Blogger asked Otis a few questions ahead of his rare, lengthy interview in the July 2012 issue of Blues Matters magazine.  His new album “Blues ‘65” is on release Sept 17th on the Manhaton Label.  

How do you write your songs?


“Everyone has his own method of writing songs. I usually start off with an album concept first and the contents would follow. I scan books and magazines for song titles and sometimes a Thesaurus and it works pretty well. I write one or 2 verses and send it to my partner Lori Basson in Portland Oregon and she would finish off the rest. She is a wonderful lyricist and usually sends back more verses than needed – so I have my pick later on in the studio. Different vocalists have different breathing techniques and prefer to adjust a line here and there or words to suit them. But lyrics are nothing without the melody – so I come with melody that fits the words.”  


What guitars do you use?

  “I don’t collect guitars. I have a couple of vintage guitars and the rest are all modified Tokai Strats that I use on the road. I just replace the pickups with Van Zandt Blues and that’s it. As a kid growing up we only had Gibsons & Fenders to fantasize about… the rest are all budget instruments catering for the kid market. And – yes – my first ever electric guitar was a Silvertone Amp in the case. My first serious electric was a 1968 Fender custom Telecaster with the binding which I then stupidly traded for a stupid early 70’s big head-stock Strat with the truss rod end showing. I still feel like a dummy who’d been had with this trade, so think twice before parting with anything precious.”   “So I am a straight Fender and Gibson guy, and always played the same two instruments forever. I don’t like to change my guitars at all. Some players are so unhappy with their instrument or the sound they get from it they are forever changing brands and guitars – in search of something missing, most probably deep in their souls. Tokai Strats are excellent, better than Fender re-issues and if you lose them or get stolen, you don’t have to carry that guilt for the rest of your life.”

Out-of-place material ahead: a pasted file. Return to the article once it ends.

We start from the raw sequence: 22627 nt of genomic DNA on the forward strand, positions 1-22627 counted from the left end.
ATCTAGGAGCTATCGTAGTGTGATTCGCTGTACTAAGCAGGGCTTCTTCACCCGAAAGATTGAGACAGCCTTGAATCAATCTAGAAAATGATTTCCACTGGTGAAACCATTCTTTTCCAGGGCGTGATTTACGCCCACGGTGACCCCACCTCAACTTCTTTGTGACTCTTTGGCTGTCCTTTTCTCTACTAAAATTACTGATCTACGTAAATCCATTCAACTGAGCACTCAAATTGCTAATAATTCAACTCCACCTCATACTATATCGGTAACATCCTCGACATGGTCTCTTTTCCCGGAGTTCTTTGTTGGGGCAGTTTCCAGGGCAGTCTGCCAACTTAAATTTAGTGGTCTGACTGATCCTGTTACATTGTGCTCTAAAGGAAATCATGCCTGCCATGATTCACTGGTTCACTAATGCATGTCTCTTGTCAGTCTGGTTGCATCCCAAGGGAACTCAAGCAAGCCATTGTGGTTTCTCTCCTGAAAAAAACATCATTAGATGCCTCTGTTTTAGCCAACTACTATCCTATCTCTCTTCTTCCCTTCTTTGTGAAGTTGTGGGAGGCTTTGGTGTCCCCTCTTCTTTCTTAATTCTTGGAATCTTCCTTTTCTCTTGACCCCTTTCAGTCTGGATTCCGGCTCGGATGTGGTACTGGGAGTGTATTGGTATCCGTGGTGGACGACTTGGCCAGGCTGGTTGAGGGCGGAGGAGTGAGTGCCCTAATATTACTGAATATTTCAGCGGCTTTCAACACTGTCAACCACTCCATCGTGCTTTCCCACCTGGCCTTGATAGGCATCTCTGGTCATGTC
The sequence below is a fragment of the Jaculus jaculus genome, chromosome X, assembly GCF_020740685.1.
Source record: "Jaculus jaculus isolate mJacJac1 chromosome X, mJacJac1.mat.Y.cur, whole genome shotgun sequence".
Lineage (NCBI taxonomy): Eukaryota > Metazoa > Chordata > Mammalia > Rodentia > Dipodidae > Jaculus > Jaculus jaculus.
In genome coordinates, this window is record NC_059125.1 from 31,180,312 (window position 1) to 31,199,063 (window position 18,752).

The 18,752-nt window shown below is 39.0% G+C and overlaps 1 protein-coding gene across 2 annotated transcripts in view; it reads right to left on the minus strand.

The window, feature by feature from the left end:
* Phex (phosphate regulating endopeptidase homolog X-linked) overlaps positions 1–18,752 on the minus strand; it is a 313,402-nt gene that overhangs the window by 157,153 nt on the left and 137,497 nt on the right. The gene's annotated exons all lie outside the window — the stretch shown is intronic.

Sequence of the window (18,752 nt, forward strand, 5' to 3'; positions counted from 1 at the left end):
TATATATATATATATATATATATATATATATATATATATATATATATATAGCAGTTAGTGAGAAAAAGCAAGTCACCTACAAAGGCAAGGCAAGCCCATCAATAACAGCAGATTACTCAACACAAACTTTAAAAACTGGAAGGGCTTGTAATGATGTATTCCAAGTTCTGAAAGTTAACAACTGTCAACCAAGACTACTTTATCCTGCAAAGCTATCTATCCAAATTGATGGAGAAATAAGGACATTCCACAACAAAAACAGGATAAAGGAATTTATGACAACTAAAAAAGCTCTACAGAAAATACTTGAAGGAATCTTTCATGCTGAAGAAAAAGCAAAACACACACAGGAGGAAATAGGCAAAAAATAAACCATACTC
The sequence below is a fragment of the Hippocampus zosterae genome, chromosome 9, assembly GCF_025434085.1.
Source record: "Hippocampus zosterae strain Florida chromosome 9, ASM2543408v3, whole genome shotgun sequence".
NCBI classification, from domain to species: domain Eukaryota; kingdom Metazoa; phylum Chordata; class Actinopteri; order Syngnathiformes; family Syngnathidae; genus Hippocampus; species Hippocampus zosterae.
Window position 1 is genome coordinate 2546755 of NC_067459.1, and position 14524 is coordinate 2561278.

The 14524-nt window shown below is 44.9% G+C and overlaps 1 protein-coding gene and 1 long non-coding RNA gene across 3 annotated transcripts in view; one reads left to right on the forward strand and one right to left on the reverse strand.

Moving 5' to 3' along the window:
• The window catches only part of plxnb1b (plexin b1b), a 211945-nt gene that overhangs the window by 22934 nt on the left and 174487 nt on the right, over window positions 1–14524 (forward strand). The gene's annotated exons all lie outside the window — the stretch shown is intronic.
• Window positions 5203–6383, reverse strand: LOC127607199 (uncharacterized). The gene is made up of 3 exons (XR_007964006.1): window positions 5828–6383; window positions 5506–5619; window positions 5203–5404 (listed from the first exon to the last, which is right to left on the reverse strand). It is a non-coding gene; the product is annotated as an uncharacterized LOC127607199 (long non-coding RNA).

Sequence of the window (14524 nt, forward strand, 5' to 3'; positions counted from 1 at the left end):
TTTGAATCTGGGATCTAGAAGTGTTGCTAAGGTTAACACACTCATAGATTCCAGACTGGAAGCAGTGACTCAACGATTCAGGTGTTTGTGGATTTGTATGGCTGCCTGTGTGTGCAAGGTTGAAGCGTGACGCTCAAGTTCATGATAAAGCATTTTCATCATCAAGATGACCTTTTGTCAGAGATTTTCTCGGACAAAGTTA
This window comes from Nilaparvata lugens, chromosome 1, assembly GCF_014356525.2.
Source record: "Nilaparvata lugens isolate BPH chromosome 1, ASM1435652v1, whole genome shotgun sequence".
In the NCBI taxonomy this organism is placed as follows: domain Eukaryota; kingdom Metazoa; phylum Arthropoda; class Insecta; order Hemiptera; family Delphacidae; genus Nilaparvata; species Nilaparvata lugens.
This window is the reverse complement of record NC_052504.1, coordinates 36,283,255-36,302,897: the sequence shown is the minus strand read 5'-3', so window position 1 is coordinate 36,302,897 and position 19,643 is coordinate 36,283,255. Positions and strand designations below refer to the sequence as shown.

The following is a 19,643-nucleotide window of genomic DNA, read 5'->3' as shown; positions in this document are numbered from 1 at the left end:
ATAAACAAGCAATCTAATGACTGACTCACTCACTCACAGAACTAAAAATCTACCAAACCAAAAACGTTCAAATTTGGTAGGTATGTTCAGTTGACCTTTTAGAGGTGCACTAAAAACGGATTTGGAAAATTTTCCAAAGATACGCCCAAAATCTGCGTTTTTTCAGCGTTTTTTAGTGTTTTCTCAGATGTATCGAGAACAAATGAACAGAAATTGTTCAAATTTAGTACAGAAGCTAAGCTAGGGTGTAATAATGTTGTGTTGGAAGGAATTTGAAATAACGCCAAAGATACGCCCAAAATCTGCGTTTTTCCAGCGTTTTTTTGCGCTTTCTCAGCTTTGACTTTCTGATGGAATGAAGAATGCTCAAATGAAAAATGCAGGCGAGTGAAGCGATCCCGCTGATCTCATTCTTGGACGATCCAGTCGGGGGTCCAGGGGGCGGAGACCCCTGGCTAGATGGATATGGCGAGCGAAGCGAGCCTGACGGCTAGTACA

If you were to appear on British Radio’s Desert Island Discs, what 12 albums (singles aren’t enough) and one book would you take to the desert island?  

  “My music choice would be:  

  1. B.B. King – Blues Is King
  2. BB King – Live at The Regal
  3. Magic Sam – West Side Soul
  4. Freddie King – Freddie King plays a Bonanza of Instrumentals.
  5. Buddy Johnson Orchestra – Rockin N Rollin
  6. Roy Clark – Fingers on Fire
  7. Robert Cray Band – Sweet Potato Pie
  8. George Jones – The Best of George Jones (1955-62)
  9. Albert King – Live Wire/Blues Power (Stax)
  10. Ry Cooder – Paradise And Lunch
  11. The Essential Bob Wills 1935-1947
  12. Commander Cody & His Lost Planet Airmen – Live at The Armadillo Headquarters.”

“The Book would be Chuck Berry’s Biography. Written by him in the same narrative style as his famous songs. A super thrill to read & re-read.”  

What was the most memorable concert/gig you attended (rather than played)?

“All early BB King shows standout for me. Also Commander Cody and the Lost Planet Airmen – Jan 26 1976. I was in the London visiting a friend. I knew Bobby Black earlier, so I went to see them at the Hammersmith Odeon. No question – the best live performance ever.”

If you’d like to read the full interview with Otis Grand, subscribe to Blues Matters magazine to receive your copy electronically or by post.

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